Front side of the National Assembly of Cambodia in Phnom Penh, May 7, 2019. © Daniel Kalker/picture-alliance/dpa/AP Images

(Bangkok) – The Cambodian government should withdraw a draconian draft law that would allow for 20-year prison sentences and other disproportionate penalties for violations of Covid-19 related measures, Human Rights Watch said today. The bill contains overly broad and vague provisions that the authorities could easily abuse, and fails to provide any independent oversight or procedural safeguards.

The draft Law on Measures to Prevent the Spread of Covid-19 and other Serious, Dangerous and Contagious Diseases aims to impose criminal punishments, including fines and prison sentences, on people who violate health, administrative, or other measures related to preventing the spread of Covid-19. The government has asked the National Assembly to treat the bill as “urgent,” minimizing expert review and public input.

“The Cambodian government has already passed an abusive state of emergency law and now proposes a vague and overly broad Covid-19 law that would further erode the rights of activists and dissidents,” said Phil Robertson, deputy Asia director at Human Rights Watch. “Imposing ridiculously harsh penalties for Covid-19 infractions goes against both public health and human rights principles.”

Making exposure and transmission of Covid-19 a criminal offense may also have serious public health consequences, as the increased stigma caused by criminalization could deter testing, Human Rights Watch said.

The draft law, a copy of which Human Rights Watch obtained, includes administrative measures such as travel prohibitions, bans on gatherings, lockdown of areas with high Covid-19 case counts, and unspecified “administrative and other measures that are necessary to respond and prevent the spread of Covid-19.” Such vague provisions allow for potential overreach and abuses by the authorities by arbitrarily targeting people and groups in society, such as those protesting government policies or oppressive measures.

The bill sets out the penalties that can be imposed on people found to have violated any health, administrative, or other measures imposed by the government to prevent the spread of Covid-19. Punishments range from suspending or removing business licenses and closing businesses to fines and imprisonment. For example, leaving self-quarantine prematurely is punishable by up to 3 years in prison; leaving medical treatment facilities while positive for the coronavirus is punishable by up 10 years; intentional spreading of Covid-19 is punishable by up to 10 years, or 20 if the offense is committed by an organized group; noncompliance with Covid-19 administrative measures is punishable by up to 5 years when it results in a serious public health threat; and obstruction of Covid-19 measures is punishable by up to 5 years in prison. Steep fines accompany all penalties.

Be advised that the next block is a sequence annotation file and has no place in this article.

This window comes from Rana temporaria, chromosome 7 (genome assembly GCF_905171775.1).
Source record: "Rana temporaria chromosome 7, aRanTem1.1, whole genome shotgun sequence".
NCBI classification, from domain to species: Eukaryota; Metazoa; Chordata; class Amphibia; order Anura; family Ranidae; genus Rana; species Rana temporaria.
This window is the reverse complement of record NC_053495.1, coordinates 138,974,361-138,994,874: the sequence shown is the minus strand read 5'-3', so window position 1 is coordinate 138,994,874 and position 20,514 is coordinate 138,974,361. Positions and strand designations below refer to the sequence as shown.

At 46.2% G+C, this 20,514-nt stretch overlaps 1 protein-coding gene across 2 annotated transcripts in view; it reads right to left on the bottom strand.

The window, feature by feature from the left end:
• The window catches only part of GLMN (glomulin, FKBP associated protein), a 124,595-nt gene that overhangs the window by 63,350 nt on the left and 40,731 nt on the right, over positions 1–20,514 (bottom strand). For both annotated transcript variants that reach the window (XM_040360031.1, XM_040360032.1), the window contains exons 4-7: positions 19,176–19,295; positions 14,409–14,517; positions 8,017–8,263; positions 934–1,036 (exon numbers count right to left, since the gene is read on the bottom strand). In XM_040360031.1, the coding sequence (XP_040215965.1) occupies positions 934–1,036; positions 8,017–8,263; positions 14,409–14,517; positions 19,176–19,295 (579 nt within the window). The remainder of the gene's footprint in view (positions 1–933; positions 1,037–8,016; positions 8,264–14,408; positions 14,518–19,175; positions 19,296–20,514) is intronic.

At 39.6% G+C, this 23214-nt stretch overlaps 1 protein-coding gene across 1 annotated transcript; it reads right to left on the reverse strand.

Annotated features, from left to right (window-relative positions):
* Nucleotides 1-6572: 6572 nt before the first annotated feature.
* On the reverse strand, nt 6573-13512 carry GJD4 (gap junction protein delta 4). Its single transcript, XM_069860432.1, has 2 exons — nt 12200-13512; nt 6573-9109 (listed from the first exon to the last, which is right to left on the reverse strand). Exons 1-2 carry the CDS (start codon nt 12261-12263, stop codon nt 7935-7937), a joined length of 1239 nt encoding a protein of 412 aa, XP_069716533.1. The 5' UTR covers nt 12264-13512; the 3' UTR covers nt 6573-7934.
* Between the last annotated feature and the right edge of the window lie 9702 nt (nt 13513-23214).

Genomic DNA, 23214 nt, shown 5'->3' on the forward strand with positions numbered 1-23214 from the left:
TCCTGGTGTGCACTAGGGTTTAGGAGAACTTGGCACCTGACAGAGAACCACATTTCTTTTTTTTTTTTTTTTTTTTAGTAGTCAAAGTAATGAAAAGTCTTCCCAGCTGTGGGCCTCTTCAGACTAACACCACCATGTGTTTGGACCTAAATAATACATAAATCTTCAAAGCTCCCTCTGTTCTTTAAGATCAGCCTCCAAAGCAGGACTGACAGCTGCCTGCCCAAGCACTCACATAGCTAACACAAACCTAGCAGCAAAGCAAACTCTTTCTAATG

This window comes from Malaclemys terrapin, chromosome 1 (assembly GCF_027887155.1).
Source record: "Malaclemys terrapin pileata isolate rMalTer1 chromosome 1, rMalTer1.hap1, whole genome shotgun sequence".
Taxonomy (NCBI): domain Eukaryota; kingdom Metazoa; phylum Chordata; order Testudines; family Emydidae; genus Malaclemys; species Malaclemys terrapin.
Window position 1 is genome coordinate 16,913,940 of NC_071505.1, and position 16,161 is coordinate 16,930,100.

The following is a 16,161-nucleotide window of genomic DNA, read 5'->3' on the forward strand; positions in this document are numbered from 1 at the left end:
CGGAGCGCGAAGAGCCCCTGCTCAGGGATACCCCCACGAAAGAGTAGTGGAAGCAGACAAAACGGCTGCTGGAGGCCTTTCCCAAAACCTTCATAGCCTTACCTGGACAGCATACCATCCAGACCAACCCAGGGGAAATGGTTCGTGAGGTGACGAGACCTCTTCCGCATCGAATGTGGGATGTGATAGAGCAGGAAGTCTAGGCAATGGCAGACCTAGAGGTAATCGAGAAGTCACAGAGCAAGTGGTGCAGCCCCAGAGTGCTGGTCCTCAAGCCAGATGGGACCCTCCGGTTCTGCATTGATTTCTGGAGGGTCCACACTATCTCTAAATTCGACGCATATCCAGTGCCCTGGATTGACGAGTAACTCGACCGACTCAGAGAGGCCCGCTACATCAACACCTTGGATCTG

The legislation does not make the measures temporary or subject them to regular review.

In April 2020, Prime Minister Hun Sen used the Covid-19 pandemic to enact a state of emergency law that severely restricts fundamental liberties. The law grants extensive powers to the prime minister, allowing bans on the distribution of information, intrusive surveillance of telecommunications “by all means,” and total control of the media. It also empowers the government to restrict movement and demonstrations and opens the way for unfettered government powers. The penalties and fines are unlawfully disproportionate.

On February 18, 2021, Hun Sen signed a sub-decree that imposes hefty fines on people who violate Covid-19 quarantine rules. Anyone who “intentionally initiates, leads, advises, incites, persuades or helps” an escape from quarantine facilities may be fined US$12,500. Since the end of 2020, everyone entering Cambodia must undergo a 14-day quarantine period at a government designated location.

The International Covenant on Civil and Political Rights (ICCPR), to which Cambodia is a state party, allows countries to adopt exceptional and temporary restrictions on certain rights that would not otherwise be permitted but the measures must be those “strictly required by the exigencies of the situation.” Such measures restricting human rights should be provided for by law, not discriminate, and be necessary and proportionate to meet the public health crisis.

“Cambodia’s leaders should be seeking cooperation from Cambodians in the fight against Covid-19, not threatening them with years behind bars for violating health measures,” Robertson said. “United Nations agencies, foreign governments, and donors assisting Cambodia with its Covid-19 response should publicly call for heavy-handed and disproportionate measures to be withdrawn.”